The Wiskott-Aldrich Syndrome (WAS) is a monogenic X-linked primary immunodeficiency characterised also
by thrombocytopenia, eczema, and a high susceptibility to develop tumours and autoimmunity. WAS patients have a severely
reduced life expectancy, unless they undergo a successful HLA-matched haematopoietic stem cell (HSC) transplantation.
However, several WAS patients lack a compatible donor and complications, such as autoimmunity, can arise in
a significant fraction of HSC transplanted patients. Administration of WAS gene-corrected autologous HSC represents an
alternative therapeutic approach, potentially applicable to all WAS patients. To this aim, several gene therapy approaches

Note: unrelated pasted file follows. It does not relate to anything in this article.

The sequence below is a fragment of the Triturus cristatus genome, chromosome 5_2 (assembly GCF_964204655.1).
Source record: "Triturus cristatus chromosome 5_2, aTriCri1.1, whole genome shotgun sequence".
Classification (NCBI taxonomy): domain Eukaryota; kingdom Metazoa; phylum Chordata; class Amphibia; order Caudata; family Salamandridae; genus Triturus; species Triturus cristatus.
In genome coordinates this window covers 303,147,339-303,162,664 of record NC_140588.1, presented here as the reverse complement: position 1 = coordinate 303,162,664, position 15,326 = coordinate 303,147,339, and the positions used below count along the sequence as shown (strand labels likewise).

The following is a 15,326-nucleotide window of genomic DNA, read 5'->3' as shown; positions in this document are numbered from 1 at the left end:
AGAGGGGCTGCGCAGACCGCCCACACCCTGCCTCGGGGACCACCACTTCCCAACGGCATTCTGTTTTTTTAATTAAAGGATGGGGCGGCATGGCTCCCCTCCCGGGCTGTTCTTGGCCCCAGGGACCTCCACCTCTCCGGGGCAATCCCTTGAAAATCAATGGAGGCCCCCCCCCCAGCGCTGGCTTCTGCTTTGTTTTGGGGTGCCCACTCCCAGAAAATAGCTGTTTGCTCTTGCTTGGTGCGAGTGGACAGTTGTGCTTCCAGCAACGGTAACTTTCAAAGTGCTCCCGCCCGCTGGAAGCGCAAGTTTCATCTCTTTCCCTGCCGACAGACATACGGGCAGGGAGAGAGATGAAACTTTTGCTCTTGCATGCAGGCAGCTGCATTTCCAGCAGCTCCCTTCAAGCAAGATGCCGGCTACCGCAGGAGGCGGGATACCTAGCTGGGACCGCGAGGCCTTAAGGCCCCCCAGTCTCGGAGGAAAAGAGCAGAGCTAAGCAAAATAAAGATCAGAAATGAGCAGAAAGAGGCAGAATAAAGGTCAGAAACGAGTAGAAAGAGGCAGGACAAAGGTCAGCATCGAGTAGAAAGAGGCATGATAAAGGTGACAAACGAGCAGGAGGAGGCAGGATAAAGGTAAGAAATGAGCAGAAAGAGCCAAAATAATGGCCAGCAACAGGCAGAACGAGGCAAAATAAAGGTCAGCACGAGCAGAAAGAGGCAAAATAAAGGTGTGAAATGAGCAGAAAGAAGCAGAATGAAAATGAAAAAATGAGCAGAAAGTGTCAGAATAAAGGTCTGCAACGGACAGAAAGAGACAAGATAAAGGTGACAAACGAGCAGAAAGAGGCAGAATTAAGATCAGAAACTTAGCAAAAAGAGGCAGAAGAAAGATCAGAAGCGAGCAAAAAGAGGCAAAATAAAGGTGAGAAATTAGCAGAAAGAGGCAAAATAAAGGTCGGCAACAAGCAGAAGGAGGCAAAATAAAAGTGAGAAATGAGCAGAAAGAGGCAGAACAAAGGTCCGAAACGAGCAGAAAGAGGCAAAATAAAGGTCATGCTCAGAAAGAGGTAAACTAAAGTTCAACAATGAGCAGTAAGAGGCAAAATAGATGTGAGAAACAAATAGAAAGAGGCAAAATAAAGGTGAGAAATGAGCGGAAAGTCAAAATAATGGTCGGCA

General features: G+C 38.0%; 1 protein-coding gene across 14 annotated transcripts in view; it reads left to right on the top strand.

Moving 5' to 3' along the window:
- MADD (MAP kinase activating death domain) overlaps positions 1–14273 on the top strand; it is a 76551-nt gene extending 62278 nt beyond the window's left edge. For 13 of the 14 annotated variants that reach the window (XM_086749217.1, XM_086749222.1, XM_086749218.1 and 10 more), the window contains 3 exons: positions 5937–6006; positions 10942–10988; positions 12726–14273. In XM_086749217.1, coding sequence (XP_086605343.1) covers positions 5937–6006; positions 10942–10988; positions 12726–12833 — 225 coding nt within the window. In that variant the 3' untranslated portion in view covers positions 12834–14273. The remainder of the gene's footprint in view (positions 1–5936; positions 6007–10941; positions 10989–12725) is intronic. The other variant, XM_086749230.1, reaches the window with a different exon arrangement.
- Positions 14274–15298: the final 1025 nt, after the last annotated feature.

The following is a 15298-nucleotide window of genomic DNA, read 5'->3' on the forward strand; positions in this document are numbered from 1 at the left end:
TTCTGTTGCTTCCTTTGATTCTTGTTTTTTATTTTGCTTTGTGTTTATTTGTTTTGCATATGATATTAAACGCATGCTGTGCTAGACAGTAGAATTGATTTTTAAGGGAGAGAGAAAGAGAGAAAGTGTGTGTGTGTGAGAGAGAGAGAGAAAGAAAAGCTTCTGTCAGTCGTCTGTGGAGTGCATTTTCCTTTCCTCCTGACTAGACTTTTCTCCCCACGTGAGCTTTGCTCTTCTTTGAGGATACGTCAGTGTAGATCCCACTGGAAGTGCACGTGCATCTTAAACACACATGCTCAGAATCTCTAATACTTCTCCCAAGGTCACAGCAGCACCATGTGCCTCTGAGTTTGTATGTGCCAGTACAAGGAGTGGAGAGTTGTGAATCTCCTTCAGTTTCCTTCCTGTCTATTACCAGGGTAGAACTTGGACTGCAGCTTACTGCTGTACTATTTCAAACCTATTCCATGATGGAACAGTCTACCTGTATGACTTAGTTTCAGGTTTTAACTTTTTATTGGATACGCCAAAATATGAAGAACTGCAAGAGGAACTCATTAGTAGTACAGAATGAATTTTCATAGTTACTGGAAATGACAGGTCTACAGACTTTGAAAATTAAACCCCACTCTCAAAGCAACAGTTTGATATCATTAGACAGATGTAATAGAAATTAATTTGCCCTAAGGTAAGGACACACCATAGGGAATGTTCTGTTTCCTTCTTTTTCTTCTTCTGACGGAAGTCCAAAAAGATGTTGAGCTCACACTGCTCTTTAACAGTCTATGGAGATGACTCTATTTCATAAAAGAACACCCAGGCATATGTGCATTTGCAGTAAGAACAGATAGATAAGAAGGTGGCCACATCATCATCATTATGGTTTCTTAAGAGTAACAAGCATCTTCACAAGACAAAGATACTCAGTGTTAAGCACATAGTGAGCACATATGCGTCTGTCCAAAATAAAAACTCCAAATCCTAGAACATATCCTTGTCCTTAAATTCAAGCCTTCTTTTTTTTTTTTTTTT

for WAS using initially γ-retroviral vectors (RVs) and subsequently HIV-based lentiviral vectors (LVs) have been developed.
In the present review, we will first describe the results of the preclinical studies conducted in the murine model of
WAS and then discuss the outcome of different phase I/II clinical trials using RV or LV- transduced HSC. Both gene
therapy approaches led to restored WASP expression, correction of functional defects and clinical improvement. While
RV-mediated gene therapy was associated with a high occurrence of leukaemia, results obtained in the first patients
treated with LV-based HSC gene therapy indicate a safer risk-benefit profile.